Contact us: +1 (732)-500-2404 | APendse@PendseLaw.com
- Franchise Disclosure Document (FDD)
- Franchise Agreement Finalization
- Single-Unit, Multi-Unit, Area-Development, and Master-Franchise Agreement Representation
- Franchise Lease Negotiations
- Business Formation
- Franchisee-Franchisor Dispute Resolution
- Franchise Renewal Agreements
- Franchise Transfer Agreements
- Non-Performance Issues
U.S. Law requires Franchisors to provide Prospective Franchisees with a Franchise Disclosure Document ("FDD"). This document must comply with specific legal requirements and is often a few hundred pages long.
If you want to franchise your existing business or start a new franchise - providing this document to your Prospective Franchisees will be mandatory.
Several U.S. States require that you register your Franchise Disclosure Document with the State Government, before you are allowed sell franchises in the state. This includes New York.
New York has specific requirements when registering an FDD with the State.
U.S. Law requires Franchisors to provide their Prospective Franchisees with a Franchise Disclosure Document (FDD).
An FDD is usually hundreds of pages long and can be intimidating. However, it contains invaluable information when considering a franchise opportunity (such as estimated start-up costs, your rights and limitations as a Franchisee, information on sales projections, on other franchise units, on bankruptcies, and on lawsuits).
The Franchise Agreement is a legal contract between the Franchisor and the Franchisee. It is different from the FDD and should be reviewed before signing .
While the Franchise Agreement is always provided by the Franchisor - the Franchisee is often able to negotiate some of its terms, especially with emerging brands. This includes negotiating the initial franchisee fees you need to pay, the length of the franchise term, and territory.
A Single-Unit Franchise agreement allows the Franchisee to open one (1) location of the Franchise Business, while Multi-Unit Agreements allows a Franchise to open more than one (1) location.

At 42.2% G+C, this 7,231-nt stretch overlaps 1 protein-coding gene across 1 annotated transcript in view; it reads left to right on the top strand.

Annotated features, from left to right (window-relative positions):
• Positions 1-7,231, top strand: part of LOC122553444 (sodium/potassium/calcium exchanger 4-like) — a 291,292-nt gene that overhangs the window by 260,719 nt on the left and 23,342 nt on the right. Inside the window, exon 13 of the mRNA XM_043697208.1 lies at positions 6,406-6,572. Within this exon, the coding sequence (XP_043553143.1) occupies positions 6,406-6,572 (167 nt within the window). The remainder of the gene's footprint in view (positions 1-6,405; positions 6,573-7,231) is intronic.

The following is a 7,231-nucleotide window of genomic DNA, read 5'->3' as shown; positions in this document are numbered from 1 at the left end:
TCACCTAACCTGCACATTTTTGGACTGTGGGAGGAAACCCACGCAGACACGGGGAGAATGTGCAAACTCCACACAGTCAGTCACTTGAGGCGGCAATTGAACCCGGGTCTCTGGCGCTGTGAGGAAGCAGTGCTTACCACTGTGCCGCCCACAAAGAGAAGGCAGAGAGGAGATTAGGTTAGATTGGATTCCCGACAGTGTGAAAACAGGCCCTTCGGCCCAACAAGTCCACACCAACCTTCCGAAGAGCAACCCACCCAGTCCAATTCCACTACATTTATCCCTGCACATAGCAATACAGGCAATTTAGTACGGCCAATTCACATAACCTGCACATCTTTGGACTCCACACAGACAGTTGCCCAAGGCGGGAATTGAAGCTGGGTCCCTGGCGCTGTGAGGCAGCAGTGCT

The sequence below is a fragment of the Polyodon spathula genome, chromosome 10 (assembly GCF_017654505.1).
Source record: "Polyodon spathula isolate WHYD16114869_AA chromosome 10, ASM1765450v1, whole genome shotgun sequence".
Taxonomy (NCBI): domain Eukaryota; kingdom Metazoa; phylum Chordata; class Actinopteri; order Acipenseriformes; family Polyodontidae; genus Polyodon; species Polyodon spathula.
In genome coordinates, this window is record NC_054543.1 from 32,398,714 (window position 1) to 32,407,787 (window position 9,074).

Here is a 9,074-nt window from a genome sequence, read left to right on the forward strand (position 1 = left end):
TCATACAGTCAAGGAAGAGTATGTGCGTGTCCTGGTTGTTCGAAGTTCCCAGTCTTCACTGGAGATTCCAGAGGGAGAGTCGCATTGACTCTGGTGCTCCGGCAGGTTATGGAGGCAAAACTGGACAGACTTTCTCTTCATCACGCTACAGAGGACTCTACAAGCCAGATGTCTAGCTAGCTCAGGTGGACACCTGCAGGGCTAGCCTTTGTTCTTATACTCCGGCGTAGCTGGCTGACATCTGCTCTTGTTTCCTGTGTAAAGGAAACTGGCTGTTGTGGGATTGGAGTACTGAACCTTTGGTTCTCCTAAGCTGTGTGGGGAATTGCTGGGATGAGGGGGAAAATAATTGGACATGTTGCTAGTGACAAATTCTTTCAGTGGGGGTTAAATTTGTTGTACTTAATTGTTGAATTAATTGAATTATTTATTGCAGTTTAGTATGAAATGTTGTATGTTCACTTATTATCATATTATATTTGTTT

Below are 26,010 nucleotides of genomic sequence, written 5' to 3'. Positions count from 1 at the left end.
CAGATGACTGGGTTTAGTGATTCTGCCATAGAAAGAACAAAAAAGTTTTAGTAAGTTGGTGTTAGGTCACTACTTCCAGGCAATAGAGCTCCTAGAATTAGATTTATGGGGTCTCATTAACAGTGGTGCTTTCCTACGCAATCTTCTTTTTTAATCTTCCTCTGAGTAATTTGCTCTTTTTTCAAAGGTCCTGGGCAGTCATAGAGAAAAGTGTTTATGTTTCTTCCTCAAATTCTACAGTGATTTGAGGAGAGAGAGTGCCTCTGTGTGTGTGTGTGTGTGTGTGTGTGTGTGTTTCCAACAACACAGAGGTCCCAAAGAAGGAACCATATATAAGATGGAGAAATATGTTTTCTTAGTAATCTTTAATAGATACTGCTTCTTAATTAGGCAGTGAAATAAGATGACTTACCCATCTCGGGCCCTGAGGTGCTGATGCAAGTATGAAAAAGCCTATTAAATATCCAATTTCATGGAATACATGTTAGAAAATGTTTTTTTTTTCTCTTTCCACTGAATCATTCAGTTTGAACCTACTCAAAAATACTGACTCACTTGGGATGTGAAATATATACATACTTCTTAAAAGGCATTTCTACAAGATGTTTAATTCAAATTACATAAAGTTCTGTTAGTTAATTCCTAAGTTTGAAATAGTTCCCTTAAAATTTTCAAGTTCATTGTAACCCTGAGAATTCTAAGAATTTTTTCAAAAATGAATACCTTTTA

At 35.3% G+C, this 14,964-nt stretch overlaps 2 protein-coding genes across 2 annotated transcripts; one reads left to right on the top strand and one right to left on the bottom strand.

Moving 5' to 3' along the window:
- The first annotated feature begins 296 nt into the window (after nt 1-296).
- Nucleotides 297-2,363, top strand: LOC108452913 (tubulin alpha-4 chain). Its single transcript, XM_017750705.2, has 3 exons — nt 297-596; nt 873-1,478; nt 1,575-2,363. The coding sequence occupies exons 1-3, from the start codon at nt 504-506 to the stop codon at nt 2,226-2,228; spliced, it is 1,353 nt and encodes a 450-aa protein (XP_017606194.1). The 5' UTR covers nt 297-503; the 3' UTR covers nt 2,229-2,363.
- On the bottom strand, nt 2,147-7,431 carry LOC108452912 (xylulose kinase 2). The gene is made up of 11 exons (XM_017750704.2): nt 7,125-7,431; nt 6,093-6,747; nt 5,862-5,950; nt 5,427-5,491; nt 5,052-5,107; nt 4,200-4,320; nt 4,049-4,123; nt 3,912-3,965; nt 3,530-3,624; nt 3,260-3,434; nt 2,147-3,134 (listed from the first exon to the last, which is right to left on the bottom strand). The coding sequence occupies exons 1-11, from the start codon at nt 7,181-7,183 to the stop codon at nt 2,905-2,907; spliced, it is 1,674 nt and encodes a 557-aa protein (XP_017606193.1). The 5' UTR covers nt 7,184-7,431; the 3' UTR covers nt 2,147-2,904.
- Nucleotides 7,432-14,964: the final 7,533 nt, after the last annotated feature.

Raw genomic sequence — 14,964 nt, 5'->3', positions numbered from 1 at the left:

While these definitions are simple, there are often other variables a Franchisee needs to consider. For example, in a Single-Unit Agreement, Franchisees may want to know if the Franchisor or if another Franchisee can open another location of the brand near their store.
In a Multi-Unit Agreement, Franchisees may want to know when they are required to open the rest of the stores they have committed to open and what happens if they don't develop them in that time-frame.
An Area Development Agreement allows for franchisees to exclusively open franchise locations in a given area. Areas can be as small as a city or can be as big as an entire state or even the whole country.
Area Development Agreements need to be properly negotiated as many factors need to be considered, such as the initial franchise fees and royalties, term-limits, renewal rights, as well as development obligations and expectations
A Master Franchise Agreement is an agreement between the Franchisor and a person or entity "Master Franchisee" in which the Master Franchisee is given the power to conduct all franchise activity in a specified area on behalf of the Franchisor. This includes selling franchises to other Franchisees (Sub-Franchises) in the territory on behalf of the Franchisor.
A Master Franchise Agreement has many components to consider such as territory, the expected development schedule, term of the agreement, sharing royalties and franchise fees between the Franchisor and Master Franchisee, as well as supply chain obligations, and performance requirements.
Franchise Agreements between a Franchisor and Franchisee or between a Franchisor and a Master Franchisee are not forever, and need to be renewed after several years (usually after 10 or 15 years). Franchisees are provided with an updated FDD and potentially with new terms and conditions that will govern the renewal.